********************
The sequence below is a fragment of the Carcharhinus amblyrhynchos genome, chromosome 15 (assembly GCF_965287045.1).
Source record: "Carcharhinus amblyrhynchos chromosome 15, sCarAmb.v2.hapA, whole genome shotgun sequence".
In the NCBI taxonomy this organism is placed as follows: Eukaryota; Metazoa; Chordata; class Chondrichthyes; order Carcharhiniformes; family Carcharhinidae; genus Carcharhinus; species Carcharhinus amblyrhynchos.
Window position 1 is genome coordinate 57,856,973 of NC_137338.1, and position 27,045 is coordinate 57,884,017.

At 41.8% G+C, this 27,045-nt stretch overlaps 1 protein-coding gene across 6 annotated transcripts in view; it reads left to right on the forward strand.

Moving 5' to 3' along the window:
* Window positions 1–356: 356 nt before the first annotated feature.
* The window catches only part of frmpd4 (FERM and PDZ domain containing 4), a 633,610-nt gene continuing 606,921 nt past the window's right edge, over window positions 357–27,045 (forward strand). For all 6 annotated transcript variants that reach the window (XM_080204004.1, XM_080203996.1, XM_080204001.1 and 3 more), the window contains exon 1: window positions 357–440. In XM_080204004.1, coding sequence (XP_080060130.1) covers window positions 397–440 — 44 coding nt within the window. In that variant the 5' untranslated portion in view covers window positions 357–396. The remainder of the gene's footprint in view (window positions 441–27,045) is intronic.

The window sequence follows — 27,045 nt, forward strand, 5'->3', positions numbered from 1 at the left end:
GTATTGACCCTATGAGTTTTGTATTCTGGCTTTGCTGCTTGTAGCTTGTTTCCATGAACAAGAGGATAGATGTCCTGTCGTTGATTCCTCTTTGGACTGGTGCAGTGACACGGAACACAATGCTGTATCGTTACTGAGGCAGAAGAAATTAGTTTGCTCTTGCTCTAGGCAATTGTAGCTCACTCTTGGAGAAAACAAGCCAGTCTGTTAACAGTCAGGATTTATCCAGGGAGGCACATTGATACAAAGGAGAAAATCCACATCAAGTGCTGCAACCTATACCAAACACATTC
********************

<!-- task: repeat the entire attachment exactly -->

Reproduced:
The sequence below is a fragment of the Carcharhinus amblyrhynchos genome, chromosome 15 (assembly GCF_965287045.1).
Source record: "Carcharhinus amblyrhynchos chromosome 15, sCarAmb.v2.hapA, whole genome shotgun sequence".
In the NCBI taxonomy this organism is placed as follows: Eukaryota; Metazoa; Chordata; class Chondrichthyes; order Carcharhiniformes; family Carcharhinidae; genus Carcharhinus; species Carcharhinus amblyrhynchos.
Window position 1 is genome coordinate 57,856,973 of NC_137338.1, and position 27,045 is coordinate 57,884,017.

At 41.8% G+C, this 27,045-nt stretch overlaps 1 protein-coding gene across 6 annotated transcripts in view; it reads left to right on the forward strand.

Moving 5' to 3' along the window:
* Window positions 1–356: 356 nt before the first annotated feature.
* The window catches only part of frmpd4 (FERM and PDZ domain containing 4), a 633,610-nt gene continuing 606,921 nt past the window's right edge, over window positions 357–27,045 (forward strand). For all 6 annotated transcript variants that reach the window (XM_080204004.1, XM_080203996.1, XM_080204001.1 and 3 more), the window contains exon 1: window positions 357–440. In XM_080204004.1, coding sequence (XP_080060130.1) covers window positions 397–440 — 44 coding nt within the window. In that variant the 5' untranslated portion in view covers window positions 357–396. The remainder of the gene's footprint in view (window positions 441–27,045) is intronic.

The window sequence follows — 27,045 nt, forward strand, 5'->3', positions numbered from 1 at the left end:
GTATTGACCCTATGAGTTTTGTATTCTGGCTTTGCTGCTTGTAGCTTGTTTCCATGAACAAGAGGATAGATGTCCTGTCGTTGATTCCTCTTTGGACTGGTGCAGTGACACGGAACACAATGCTGTATCGTTACTGAGGCAGAAGAAATTAGTTTGCTCTTGCTCTAGGCAATTGTAGCTCACTCTTGGAGAAAACAAGCCAGTCTGTTAACAGTCAGGATTTATCCAGGGAGGCACATTGATACAAAGGAGAAAATCCACATCAAGTGCTGCAACCTATACCAAACACATTC